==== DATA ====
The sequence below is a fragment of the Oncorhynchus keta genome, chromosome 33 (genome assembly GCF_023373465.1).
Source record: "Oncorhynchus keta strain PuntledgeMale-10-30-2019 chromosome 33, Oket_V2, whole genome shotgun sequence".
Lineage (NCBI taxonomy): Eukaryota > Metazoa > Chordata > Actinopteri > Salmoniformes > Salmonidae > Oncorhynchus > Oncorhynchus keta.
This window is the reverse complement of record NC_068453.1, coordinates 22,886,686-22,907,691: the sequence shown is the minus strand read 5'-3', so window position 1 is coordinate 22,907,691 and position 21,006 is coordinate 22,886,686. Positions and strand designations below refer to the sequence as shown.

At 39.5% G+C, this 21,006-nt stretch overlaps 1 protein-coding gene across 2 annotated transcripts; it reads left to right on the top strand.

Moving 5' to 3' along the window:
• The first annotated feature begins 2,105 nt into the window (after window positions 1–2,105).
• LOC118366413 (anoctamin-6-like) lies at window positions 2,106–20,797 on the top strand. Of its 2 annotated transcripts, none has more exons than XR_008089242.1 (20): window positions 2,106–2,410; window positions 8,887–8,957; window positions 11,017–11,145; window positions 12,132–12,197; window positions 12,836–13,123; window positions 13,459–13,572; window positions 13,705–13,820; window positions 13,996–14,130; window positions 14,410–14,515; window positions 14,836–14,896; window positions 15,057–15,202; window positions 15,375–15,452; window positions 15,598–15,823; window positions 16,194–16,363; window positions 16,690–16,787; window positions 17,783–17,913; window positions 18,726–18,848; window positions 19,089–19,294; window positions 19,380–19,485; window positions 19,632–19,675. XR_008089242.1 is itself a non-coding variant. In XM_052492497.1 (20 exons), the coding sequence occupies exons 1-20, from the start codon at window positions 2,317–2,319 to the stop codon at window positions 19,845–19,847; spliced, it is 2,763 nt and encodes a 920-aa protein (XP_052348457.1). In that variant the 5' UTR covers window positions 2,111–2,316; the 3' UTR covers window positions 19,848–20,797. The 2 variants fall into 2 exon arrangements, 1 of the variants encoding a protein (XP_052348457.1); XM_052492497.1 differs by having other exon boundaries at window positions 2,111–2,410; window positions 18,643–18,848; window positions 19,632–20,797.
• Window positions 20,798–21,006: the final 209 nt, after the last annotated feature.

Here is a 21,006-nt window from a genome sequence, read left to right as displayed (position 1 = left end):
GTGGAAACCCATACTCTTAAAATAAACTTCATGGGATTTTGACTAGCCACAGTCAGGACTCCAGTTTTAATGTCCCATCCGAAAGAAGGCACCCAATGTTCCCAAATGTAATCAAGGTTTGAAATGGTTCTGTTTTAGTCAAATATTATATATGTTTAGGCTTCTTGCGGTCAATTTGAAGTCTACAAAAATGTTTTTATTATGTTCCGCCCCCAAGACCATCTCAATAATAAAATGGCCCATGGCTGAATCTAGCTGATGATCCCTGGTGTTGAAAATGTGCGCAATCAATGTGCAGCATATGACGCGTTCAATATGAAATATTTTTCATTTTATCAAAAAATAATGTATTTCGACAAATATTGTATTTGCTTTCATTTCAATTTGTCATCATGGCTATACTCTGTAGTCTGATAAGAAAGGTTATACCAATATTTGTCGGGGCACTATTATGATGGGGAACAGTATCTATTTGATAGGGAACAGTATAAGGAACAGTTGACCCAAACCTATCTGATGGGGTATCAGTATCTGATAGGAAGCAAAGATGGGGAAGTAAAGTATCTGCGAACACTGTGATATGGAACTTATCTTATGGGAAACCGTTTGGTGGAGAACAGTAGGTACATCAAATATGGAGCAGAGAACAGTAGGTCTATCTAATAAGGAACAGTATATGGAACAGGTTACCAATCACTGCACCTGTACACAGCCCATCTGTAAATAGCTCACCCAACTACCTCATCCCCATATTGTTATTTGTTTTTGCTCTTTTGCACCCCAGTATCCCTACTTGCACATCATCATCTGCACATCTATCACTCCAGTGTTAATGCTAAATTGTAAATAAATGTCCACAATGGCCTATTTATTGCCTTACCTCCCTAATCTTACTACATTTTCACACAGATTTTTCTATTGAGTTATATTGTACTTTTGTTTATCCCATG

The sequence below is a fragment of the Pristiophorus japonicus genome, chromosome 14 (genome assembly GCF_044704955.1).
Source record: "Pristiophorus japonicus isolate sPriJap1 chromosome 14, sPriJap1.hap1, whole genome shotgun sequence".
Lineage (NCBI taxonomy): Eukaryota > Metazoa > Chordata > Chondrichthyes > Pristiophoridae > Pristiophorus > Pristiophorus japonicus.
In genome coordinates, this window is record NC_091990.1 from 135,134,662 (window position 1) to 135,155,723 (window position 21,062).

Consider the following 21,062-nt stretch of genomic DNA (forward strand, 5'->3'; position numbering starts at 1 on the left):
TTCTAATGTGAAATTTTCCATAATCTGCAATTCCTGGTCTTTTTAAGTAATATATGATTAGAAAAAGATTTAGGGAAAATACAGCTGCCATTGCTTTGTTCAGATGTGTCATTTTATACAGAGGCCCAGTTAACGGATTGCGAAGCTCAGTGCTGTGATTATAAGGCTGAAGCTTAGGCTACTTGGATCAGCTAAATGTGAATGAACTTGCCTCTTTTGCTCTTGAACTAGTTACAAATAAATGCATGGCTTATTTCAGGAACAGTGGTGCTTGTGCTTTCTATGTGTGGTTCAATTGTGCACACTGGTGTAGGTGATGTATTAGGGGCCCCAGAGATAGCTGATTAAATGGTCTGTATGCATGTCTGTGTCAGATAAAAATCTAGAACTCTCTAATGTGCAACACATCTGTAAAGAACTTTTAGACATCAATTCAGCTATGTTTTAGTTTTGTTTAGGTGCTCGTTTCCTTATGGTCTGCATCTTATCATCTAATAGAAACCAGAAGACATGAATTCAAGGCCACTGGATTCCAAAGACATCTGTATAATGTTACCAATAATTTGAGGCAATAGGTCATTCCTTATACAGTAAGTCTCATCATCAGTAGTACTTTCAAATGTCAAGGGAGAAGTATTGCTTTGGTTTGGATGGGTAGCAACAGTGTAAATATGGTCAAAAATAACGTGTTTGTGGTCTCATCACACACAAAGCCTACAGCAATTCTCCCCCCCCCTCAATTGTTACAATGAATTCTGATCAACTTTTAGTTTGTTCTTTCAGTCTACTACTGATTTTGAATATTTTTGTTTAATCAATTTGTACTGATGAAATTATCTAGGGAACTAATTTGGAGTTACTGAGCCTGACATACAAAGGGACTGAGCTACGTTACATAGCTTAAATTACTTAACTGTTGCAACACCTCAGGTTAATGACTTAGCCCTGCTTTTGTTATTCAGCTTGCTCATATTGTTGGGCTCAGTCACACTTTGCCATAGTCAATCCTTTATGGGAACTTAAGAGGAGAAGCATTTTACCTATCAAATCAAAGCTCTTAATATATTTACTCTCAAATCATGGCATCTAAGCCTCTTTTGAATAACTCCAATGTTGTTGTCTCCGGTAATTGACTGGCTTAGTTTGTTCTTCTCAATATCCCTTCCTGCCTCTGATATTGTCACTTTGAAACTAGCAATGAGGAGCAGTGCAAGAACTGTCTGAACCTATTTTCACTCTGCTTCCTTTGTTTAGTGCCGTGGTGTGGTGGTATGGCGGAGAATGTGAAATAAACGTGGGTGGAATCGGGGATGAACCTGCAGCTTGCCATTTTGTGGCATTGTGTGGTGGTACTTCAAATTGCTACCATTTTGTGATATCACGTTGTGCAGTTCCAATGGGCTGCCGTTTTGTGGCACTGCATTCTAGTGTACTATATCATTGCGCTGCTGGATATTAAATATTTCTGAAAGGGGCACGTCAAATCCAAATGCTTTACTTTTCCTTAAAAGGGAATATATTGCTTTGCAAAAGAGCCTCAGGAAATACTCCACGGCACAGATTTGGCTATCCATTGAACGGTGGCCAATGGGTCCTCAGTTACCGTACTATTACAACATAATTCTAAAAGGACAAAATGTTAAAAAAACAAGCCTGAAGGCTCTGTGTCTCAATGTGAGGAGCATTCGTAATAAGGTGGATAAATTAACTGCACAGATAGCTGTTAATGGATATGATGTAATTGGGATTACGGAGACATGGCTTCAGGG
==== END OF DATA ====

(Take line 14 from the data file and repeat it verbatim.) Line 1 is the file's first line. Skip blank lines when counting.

Lineage (NCBI taxonomy): Eukaryota > Metazoa > Chordata > Chondrichthyes > Pristiophoridae > Pristiophorus > Pristiophorus japonicus.